A better idea is to ring your bank’s hardship department and explain your predicament. Maybe you’ll get a lower rate, or a temporary freeze on your repayments. I’ve seen both happen. Then do whatever you can, as quick as you can, to domino your debts.

Back to the deals

Competitive Home Loans

Despite what Wayne Swan says, navigating the mortgage maze is tougher than you’d think. That’s why whenever I find myself looking for a loan I pay an independent mortgage researcher to work on my behalf. So I had researcher Michael Lee, of Keyfacts, hunt down the best deals on the market.

For a variable loan, the AMP Bank Home Loan came up trumps. It has an interest rate of 7.02 percent, set-up and establishment fees of $545, and no ongoing fees. Importantly, it has a 100 percent transactional offset account, unlimited extra repayments, and fee-free redraw. The downside is they’ll slug you $1,000 if you leave within the first four years.

UBank’s UHomeLoan was another contender. Their current rate of 6.99 percent is one of the best on the market – and even better because they have no application fee, no ongoing fees and no exit fees. The reason it wasn’t our top pick is because it’s only available for people who are refinancing and have at least 20 percent equity, and there’s also no offset account.

The best three-year fixed interest home loan was from CUA, which has a rate of 7.19 percent, unlimited extra repayments, fee-free redraw, and an offset account.

The Commonwealth Bank’s Wealth Mortgage Advantage had a slightly higher rate of 7.24 per cent, but comes with the option of locking in your rate from the time you apply (which is good if rates change in between signing contracts), which most banks don’t offer.

The thing to remember about home loans is that there are a number of variables that will determine your end offer: the amount of equity you have, your credit history, and the location of the property. That’s why it’s important to shop around – or pay a researcher to do it for you.

Back to the deals

Good value pet insurance

My golden retriever, Buffett, is recovering well from his tiger snake taste-testing. During the week the vet rang and gave him the final all-clear. (I told her we’d had a minutes’ silence to commemorate the $6,000 that had left my bank account.)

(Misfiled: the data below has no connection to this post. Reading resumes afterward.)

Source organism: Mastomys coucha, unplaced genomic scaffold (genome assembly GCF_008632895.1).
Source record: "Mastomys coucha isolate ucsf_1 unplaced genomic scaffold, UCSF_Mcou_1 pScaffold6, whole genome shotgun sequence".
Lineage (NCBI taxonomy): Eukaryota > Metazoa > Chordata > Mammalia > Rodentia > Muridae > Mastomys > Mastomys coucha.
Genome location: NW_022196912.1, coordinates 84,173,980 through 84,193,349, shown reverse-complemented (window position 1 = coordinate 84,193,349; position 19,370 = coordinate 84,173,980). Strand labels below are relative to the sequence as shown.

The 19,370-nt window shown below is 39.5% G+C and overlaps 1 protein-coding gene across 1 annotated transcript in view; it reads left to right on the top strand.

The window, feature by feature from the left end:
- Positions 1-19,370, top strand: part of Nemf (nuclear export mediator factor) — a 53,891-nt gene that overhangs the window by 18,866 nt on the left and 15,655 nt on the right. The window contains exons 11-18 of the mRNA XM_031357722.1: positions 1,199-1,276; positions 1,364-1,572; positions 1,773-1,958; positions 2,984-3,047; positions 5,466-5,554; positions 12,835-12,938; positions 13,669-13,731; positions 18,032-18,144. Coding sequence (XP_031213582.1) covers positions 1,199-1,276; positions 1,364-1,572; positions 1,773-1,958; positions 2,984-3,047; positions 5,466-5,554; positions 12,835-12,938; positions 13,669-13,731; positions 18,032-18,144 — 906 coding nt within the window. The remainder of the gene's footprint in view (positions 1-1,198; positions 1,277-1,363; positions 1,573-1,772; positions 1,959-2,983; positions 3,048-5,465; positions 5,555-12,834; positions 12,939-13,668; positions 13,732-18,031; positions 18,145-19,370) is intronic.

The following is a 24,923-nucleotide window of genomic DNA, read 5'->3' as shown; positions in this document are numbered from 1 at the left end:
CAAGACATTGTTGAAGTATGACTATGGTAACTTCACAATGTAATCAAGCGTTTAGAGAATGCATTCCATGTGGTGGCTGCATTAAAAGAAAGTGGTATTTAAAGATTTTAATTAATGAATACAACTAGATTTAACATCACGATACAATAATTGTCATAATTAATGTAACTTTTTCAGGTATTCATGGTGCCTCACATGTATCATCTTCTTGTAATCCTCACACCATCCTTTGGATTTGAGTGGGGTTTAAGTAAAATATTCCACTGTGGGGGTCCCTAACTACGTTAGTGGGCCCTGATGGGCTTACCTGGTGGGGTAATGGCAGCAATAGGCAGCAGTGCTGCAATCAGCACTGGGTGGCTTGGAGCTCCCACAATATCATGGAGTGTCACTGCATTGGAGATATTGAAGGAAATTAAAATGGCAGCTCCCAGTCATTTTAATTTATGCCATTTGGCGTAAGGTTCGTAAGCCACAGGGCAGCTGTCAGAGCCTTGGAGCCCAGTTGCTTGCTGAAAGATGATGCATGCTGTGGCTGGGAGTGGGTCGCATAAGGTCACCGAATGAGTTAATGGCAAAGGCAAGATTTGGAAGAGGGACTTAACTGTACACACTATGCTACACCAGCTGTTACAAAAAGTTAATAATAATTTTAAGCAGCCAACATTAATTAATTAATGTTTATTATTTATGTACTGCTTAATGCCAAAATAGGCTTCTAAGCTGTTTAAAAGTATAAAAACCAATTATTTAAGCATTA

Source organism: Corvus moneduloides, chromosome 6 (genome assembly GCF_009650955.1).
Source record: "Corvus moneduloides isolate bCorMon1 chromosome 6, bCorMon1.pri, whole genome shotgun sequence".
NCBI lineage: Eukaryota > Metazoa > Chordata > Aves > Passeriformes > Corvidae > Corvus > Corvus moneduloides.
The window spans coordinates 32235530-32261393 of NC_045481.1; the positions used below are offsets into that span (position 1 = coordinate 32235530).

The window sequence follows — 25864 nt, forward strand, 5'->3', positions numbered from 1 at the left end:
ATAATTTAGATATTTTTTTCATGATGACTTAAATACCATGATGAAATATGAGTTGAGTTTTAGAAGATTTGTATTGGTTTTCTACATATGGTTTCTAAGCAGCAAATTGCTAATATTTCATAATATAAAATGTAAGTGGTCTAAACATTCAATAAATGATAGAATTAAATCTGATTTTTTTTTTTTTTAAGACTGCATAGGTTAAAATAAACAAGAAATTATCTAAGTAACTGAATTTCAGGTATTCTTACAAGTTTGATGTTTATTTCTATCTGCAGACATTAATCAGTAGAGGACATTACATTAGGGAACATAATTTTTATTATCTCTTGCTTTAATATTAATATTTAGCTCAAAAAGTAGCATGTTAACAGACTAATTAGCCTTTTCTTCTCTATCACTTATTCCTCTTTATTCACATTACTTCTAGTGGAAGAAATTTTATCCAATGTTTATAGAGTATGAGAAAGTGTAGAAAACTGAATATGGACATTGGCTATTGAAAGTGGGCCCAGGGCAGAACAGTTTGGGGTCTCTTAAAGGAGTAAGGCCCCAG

I’ve now taken out Medibank Private’s Silver Paw Cover, which has an annual premium of about $250 (with a $500 excess), and an annual benefit limit of $12,000. As with all insurers and mothers-in-law, conditions apply.

Read more about the best pet insurance deals here.

Cheap online share broker

Figures out last month from Morningstar show the average fund manager underperformed the market in 2010. Worse, they hit investors with high fees for the privilege.

That’s why sidestepping the financial funds food chain and investing directly is such a good idea. Bell Direct is consistently one of the cheapest online brokers. They’ll let you buy and sell shares online for $15 a trade, or 0.1 percent for trades over $15,000. (If you feel the need to speak to someone over the phone, call your granddaughter and get her to do it online for you.)

Banks and other financial services companies have learned a thing or two from supermarket marketing; most have a great value, loss-leading product as a way to get punters in the door. Smart Barefooter’s can cherry-pick these deals and save a fortune.

In retrospect, all the NAB marketing campaign did was really confirm what we’d always suspected: the banks really are in bed together. And all a slick social marketing campaign did was reinforce that fact.

So maybe you should listen to NAB and break up with the financial leeches in your life. I’ve done all the leg work, now repeat after me.. ‘it’s not me it’s you’.

Tread Your Own Path!

Now read: My guide on how to manage your money in 10 minutes

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*Rates are correct at time of publication, and may have changed. Please check with the relevant provider.